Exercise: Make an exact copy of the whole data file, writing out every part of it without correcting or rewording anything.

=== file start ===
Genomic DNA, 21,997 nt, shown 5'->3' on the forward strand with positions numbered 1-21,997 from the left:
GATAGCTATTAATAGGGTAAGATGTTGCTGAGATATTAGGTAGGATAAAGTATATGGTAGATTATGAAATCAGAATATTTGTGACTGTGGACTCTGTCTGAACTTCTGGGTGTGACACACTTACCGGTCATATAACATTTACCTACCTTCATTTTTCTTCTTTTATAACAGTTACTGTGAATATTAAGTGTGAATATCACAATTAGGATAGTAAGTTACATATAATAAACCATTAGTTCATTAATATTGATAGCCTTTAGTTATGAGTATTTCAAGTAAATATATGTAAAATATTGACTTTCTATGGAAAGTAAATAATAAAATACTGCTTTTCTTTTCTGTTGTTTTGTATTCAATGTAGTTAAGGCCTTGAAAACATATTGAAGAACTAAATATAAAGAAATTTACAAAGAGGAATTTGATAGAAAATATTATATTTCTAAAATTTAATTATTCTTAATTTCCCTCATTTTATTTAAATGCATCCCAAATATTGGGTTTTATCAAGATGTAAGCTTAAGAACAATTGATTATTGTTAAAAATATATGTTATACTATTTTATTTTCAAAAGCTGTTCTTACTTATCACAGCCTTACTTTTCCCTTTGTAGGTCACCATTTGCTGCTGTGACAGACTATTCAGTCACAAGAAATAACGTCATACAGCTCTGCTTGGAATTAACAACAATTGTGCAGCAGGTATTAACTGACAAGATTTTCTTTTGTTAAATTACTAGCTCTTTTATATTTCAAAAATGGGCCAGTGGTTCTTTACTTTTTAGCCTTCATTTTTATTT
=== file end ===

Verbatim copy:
Genomic DNA, 21,997 nt, shown 5'->3' on the forward strand with positions numbered 1-21,997 from the left:
GATAGCTATTAATAGGGTAAGATGTTGCTGAGATATTAGGTAGGATAAAGTATATGGTAGATTATGAAATCAGAATATTTGTGACTGTGGACTCTGTCTGAACTTCTGGGTGTGACACACTTACCGGTCATATAACATTTACCTACCTTCATTTTTCTTCTTTTATAACAGTTACTGTGAATATTAAGTGTGAATATCACAATTAGGATAGTAAGTTACATATAATAAACCATTAGTTCATTAATATTGATAGCCTTTAGTTATGAGTATTTCAAGTAAATATATGTAAAATATTGACTTTCTATGGAAAGTAAATAATAAAATACTGCTTTTCTTTTCTGTTGTTTTGTATTCAATGTAGTTAAGGCCTTGAAAACATATTGAAGAACTAAATATAAAGAAATTTACAAAGAGGAATTTGATAGAAAATATTATATTTCTAAAATTTAATTATTCTTAATTTCCCTCATTTTATTTAAATGCATCCCAAATATTGGGTTTTATCAAGATGTAAGCTTAAGAACAATTGATTATTGTTAAAAATATATGTTATACTATTTTATTTTCAAAAGCTGTTCTTACTTATCACAGCCTTACTTTTCCCTTTGTAGGTCACCATTTGCTGCTGTGACAGACTATTCAGTCACAAGAAATAACGTCATACAGCTCTGCTTGGAATTAACAACAATTGTGCAGCAGGTATTAACTGACAAGATTTTCTTTTGTTAAATTACTAGCTCTTTTATATTTCAAAAATGGGCCAGTGGTTCTTTACTTTTTAGCCTTCATTTTTATTT